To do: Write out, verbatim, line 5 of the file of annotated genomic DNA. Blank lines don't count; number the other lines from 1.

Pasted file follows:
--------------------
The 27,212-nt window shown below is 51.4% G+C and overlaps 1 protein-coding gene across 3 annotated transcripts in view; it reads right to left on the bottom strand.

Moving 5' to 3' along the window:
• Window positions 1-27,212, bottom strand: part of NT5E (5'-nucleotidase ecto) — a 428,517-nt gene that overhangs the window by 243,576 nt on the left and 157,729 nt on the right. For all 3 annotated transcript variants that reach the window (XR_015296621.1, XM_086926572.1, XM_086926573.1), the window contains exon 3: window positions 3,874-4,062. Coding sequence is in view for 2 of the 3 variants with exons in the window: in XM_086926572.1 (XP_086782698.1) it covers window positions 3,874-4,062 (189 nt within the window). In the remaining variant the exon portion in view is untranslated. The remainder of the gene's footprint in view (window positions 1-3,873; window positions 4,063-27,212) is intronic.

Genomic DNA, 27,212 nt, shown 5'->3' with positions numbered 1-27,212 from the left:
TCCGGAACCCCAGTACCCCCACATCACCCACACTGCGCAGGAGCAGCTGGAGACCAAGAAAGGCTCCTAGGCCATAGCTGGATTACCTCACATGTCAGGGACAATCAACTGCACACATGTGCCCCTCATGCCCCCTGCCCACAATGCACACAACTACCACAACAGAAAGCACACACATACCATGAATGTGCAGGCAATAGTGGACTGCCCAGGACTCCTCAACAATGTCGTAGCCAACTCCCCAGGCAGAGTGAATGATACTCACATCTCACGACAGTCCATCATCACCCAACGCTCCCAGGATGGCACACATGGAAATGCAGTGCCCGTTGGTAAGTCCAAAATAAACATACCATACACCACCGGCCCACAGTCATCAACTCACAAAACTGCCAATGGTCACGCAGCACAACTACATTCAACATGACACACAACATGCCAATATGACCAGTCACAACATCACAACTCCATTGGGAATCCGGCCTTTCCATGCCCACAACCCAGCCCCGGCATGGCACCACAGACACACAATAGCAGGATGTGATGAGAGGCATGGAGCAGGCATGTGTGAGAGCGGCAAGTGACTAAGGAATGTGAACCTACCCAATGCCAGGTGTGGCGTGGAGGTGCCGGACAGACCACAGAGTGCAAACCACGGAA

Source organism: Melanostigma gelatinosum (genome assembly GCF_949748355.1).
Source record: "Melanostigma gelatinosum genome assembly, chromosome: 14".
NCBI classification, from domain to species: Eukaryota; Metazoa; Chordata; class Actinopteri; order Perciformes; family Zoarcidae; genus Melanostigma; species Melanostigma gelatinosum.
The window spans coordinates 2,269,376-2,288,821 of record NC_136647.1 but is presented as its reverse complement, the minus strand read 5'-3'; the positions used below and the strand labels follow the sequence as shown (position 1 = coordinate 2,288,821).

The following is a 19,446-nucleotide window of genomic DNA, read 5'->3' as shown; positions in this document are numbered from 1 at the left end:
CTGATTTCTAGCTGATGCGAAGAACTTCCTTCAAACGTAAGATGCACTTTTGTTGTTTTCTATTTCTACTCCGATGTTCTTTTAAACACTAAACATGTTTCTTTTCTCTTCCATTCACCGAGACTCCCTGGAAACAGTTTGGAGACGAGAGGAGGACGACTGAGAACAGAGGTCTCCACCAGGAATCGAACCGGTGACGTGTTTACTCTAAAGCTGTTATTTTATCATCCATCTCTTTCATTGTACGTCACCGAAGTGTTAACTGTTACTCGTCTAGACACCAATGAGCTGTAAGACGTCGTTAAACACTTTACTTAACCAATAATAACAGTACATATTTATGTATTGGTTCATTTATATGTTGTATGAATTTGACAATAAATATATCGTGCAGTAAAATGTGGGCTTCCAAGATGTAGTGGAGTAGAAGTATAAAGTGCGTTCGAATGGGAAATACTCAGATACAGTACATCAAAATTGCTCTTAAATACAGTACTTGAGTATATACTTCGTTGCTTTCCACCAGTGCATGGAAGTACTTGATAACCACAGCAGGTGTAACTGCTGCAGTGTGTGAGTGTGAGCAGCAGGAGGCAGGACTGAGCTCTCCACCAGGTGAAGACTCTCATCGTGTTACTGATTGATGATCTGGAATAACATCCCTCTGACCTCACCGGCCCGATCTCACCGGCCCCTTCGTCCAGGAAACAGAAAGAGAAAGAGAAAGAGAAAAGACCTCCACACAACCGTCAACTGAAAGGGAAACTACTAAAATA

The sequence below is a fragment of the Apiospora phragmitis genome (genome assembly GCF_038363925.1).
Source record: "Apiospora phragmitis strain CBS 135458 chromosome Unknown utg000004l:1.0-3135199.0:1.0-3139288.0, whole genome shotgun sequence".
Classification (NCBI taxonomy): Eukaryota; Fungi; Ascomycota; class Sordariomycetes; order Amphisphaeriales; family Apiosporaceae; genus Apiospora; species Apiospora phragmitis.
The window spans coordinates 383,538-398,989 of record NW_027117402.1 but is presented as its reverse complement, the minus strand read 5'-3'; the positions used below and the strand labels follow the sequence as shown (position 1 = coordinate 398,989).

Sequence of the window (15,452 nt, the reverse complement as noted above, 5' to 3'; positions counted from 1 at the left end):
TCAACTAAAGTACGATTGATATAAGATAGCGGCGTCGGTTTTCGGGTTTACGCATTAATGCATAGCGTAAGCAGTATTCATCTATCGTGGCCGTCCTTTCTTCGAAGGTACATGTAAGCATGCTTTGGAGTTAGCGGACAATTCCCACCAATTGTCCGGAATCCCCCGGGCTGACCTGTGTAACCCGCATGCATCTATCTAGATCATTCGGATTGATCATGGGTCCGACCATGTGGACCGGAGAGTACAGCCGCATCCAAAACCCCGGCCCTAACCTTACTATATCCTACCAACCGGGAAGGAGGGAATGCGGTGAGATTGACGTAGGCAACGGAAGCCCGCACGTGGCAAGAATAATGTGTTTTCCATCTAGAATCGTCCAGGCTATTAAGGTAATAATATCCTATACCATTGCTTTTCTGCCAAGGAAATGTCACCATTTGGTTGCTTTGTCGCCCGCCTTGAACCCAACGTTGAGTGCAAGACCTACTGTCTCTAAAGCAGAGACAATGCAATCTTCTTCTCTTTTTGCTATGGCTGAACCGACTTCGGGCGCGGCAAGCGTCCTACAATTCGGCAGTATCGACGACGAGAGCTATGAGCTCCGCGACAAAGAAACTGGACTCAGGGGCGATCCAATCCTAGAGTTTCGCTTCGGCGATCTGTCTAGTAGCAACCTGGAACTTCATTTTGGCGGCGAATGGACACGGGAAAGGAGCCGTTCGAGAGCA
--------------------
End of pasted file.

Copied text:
TCCGGAACCCCAGTACCCCCACATCACCCACACTGCGCAGGAGCAGCTGGAGACCAAGAAAGGCTCCTAGGCCATAGCTGGATTACCTCACATGTCAGGGACAATCAACTGCACACATGTGCCCCTCATGCCCCCTGCCCACAATGCACACAACTACCACAACAGAAAGCACACACATACCATGAATGTGCAGGCAATAGTGGACTGCCCAGGACTCCTCAACAATGTCGTAGCCAACTCCCCAGGCAGAGTGAATGATACTCACATCTCACGACAGTCCATCATCACCCAACGCTCCCAGGATGGCACACATGGAAATGCAGTGCCCGTTGGTAAGTCCAAAATAAACATACCATACACCACCGGCCCACAGTCATCAACTCACAAAACTGCCAATGGTCACGCAGCACAACTACATTCAACATGACACACAACATGCCAATATGACCAGTCACAACATCACAACTCCATTGGGAATCCGGCCTTTCCATGCCCACAACCCAGCCCCGGCATGGCACCACAGACACACAATAGCAGGATGTGATGAGAGGCATGGAGCAGGCATGTGTGAGAGCGGCAAGTGACTAAGGAATGTGAACCTACCCAATGCCAGGTGTGGCGTGGAGGTGCCGGACAGACCACAGAGTGCAAACCACGGAA